Measurements were performed on 2,000-nm-thick MnTe films with area of 11 mm2 and 500-μm-thick InP substrate in a Quantum Design SQUID magnetometer using reciprocating sample option for increased measurement sensitivity. Magnetic-field sweeps were recorded for various crystallographic directions, while sweeping from negative to positive and vice versa showing no hysteresis. From all magnetic field sweeps, a negative slope obtained from the fit to the hard-axis out-of-plane sweep seen in the inset in Fig. 1c was subtracted to correct for signal coming primarily from the diamagnetic substrate. Temperature-dependent susceptibility measurements were taken in magnetic field of 0.5 T.


The transmission spectra of MnTe thin films grown on transparent SrF2 were measured in the visible (400–1,100 nm) and mid-infrared (2,000–15,000 nm) range for film thicknesses of 200, 500 and 2,000 nm. Measurements were performed at T=300 K. The SrF2 substrate is transparent in the full visible spectral range and up to 10 μm in the infrared (Supplementary Fig. 4). Fabry–Pérot oscillations due to the finite film thickness are observed in the transmission data at wavelength above the onset of the strong absorption. The thickness-independent absorption coefficient and thus bandgap properties were determined by fitting the transmission spectra with an analytical expression29 for the transmission of a thin absorbing film on a transparent substrate.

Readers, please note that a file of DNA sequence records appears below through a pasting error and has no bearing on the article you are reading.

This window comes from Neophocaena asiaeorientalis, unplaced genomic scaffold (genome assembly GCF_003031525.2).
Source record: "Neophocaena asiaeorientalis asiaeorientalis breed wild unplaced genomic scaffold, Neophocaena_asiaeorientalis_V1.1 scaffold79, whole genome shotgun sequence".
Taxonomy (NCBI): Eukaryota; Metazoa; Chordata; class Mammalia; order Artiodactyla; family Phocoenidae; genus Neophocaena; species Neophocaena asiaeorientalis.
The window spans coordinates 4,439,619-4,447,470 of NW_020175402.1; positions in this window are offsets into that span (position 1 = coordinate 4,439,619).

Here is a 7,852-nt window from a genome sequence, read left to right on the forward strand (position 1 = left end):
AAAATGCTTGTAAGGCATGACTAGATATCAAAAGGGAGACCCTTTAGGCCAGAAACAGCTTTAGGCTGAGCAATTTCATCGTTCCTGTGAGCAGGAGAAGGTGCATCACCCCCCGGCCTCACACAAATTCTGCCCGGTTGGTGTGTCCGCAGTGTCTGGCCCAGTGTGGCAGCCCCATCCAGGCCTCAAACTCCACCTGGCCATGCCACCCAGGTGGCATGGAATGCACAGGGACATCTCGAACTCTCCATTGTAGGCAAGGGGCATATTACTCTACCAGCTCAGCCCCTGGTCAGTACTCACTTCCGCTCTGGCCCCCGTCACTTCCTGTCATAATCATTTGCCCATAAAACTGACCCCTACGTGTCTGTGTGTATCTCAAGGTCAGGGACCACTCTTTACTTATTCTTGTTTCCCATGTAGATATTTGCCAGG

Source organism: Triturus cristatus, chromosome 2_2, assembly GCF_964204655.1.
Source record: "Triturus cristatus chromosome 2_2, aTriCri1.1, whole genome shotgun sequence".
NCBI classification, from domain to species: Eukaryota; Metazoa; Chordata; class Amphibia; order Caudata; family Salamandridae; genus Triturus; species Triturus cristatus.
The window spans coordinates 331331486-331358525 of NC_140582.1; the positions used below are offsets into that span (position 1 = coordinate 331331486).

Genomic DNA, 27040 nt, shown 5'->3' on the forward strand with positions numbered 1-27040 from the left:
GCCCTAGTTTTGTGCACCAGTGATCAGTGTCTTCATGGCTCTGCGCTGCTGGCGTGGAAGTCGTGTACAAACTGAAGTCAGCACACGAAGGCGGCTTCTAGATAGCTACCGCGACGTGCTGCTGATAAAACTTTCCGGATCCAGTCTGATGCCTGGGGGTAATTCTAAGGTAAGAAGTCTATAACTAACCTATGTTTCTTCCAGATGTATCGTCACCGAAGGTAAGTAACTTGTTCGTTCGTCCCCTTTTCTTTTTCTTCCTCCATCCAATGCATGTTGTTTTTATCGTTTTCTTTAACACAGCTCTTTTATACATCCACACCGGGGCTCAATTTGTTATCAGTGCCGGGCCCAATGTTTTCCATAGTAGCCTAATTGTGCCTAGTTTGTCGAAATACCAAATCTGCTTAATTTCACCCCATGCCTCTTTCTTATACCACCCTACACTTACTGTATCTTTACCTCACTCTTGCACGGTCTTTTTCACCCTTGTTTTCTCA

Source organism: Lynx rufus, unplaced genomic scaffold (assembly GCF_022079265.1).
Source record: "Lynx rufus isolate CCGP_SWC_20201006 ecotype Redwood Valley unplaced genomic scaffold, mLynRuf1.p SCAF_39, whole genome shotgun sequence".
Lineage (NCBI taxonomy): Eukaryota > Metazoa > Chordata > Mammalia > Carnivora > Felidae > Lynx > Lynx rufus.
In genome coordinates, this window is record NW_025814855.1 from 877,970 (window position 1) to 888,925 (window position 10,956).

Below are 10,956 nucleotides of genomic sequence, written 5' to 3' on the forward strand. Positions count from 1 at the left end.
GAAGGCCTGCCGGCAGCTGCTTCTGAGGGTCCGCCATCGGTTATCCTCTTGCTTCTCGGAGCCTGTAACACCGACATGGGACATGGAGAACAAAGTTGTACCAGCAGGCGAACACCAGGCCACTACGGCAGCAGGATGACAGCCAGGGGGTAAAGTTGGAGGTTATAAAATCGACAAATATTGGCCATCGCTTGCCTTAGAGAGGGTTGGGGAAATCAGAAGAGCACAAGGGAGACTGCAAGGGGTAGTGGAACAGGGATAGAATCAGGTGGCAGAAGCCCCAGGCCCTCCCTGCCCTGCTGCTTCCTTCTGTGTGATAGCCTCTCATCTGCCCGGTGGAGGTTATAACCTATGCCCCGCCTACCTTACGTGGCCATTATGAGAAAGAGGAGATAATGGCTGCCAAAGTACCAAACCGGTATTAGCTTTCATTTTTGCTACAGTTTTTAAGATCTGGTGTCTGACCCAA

Processing and transport measurements

For transport measurements Hall bars were defined in 50-nm-thick films grown on InP along the [100] direction by electron-beam lithography and wet etching using a H3PO4/H2O2/H2O mixture as etchant. Contacts were made by soldering with pure In and four-point measurement technique was employed to avoid possible contribution of contact resistances. Complementary Corbino-disk devices were fabricated by deposition of Au rings. The transport measurements were performed in an Oxford Instruments vector field cryostat capable of generating fields up to 2 T in arbitrary directions and up to 6 T in the current direction. A constant DC current density of 2,000 A cm−2 was applied during all measurements. For the measurements of AMR|| in Fig. 2b, a temperature stabilization better than 0.1 K was performed while for measurements of AMR shown in Fig. 2c,d the precise temperature stabilization is not required and these data were extracted from temperature sweeps.

Additional information

How to cite this article: Kriegner, D. et al. Multiple-stable anisotropic magnetoresistance memory in antiferromagnetic MnTe. Nat. Commun. 7:11623 doi: 10.1038/ncomms11623 (2016).